Photography: Lea Kaae

The kiln is located in the backyard. The shed that houses it is roofed, but open on two sides, and plenty of logs are stacked in the woodpiles, keeping dry and ready under the roof.
Using a wood-burning kiln is a choice that requires work and attention, but it also gives a very hands-on feel for the unfinished objects that go into it and the fully-fledged beauties that come out afterwards.

A day’s work involves splitting logs with an axe – shaft in hands and a muscled hew. Thwack! Chopped logs land on the ground.

It may seem a far cry from the delicate and refined operations by the pottery wheels inside the workshop, but this is just as much part of the process – the kiln is the igneous heart of the whole affair and it eats the logs right out of your hands.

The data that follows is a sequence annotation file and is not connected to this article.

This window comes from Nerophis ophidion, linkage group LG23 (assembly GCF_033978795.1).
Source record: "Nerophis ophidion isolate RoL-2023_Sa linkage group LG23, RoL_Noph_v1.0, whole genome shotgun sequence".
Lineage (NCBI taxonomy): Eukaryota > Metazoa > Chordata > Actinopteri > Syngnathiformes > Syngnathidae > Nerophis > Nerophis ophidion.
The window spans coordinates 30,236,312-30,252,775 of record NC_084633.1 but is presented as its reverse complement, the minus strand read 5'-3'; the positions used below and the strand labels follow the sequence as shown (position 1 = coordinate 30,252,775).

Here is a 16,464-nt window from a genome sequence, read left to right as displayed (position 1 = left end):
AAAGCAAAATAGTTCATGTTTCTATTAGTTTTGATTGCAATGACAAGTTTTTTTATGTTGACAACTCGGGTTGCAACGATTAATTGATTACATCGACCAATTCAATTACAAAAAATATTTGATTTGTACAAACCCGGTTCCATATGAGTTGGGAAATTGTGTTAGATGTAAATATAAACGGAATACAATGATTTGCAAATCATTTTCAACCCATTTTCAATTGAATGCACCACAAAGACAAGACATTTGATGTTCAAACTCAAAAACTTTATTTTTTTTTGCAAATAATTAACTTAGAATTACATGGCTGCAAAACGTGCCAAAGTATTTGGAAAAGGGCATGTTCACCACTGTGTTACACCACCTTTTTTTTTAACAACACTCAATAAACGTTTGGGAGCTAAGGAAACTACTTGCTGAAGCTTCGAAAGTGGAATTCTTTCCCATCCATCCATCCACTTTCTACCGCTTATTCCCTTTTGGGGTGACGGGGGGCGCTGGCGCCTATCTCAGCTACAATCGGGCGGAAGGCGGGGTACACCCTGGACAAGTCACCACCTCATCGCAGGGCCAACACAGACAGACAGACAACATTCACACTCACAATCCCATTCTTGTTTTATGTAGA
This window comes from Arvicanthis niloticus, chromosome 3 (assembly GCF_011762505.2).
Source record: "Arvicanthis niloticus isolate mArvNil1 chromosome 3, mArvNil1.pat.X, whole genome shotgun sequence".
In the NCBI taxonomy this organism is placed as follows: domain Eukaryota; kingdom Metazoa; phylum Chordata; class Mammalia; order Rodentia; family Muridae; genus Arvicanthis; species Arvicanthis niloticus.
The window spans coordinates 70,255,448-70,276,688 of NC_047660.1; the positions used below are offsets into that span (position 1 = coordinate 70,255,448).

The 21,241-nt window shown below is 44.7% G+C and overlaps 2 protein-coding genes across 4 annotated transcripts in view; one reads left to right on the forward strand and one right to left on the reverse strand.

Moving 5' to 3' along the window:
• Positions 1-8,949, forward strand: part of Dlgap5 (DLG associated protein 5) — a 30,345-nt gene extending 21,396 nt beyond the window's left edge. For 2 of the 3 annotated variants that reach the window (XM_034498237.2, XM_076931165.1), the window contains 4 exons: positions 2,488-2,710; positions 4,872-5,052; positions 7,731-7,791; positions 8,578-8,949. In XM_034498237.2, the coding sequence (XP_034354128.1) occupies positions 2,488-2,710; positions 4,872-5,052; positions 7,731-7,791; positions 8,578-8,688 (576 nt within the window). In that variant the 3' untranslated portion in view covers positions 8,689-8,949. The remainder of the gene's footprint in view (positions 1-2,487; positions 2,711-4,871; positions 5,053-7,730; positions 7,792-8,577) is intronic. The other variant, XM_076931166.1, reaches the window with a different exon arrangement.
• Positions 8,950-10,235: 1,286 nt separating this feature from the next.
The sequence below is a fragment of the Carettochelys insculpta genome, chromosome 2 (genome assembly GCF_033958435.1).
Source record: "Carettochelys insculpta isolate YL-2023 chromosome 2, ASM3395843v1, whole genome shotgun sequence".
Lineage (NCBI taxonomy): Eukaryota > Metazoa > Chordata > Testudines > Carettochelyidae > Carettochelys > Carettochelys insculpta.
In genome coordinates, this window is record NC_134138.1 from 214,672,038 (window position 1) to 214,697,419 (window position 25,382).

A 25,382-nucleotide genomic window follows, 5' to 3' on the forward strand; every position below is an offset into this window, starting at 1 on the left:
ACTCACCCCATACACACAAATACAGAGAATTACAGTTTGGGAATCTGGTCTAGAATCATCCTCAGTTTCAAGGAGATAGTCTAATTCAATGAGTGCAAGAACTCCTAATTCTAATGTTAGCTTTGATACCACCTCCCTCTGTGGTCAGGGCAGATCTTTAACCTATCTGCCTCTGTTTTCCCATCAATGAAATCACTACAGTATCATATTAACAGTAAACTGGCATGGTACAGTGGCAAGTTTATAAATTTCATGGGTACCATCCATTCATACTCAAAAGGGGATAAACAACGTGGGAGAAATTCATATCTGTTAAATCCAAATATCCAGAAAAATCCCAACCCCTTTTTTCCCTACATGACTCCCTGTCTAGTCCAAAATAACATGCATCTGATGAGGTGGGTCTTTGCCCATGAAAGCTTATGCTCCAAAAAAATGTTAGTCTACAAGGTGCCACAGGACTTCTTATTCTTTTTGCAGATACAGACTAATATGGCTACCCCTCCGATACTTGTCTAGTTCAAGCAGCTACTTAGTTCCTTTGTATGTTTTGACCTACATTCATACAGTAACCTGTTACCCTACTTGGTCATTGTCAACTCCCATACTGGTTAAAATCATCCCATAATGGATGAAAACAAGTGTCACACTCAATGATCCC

From the slender chimney reaching through the roof of the kiln-shed smoke rises against the sky.
Controlling the heat in a wood-burning kiln involves skill and you have to be there to regulate the temperature in a very manual way – feeding logs into the fiery mouth.

As daylight wanes the opening in the kiln becomes visible as a glowing, crimson-
coloured eye watching into the night.

When it’s closed, you see the narrow gaps
between the bricks like fired adders wriggling in the corners of the kiln-mouth. Little
cracks of light escaping from the sweltering, golden-bellied smithy. And still you have
to wait.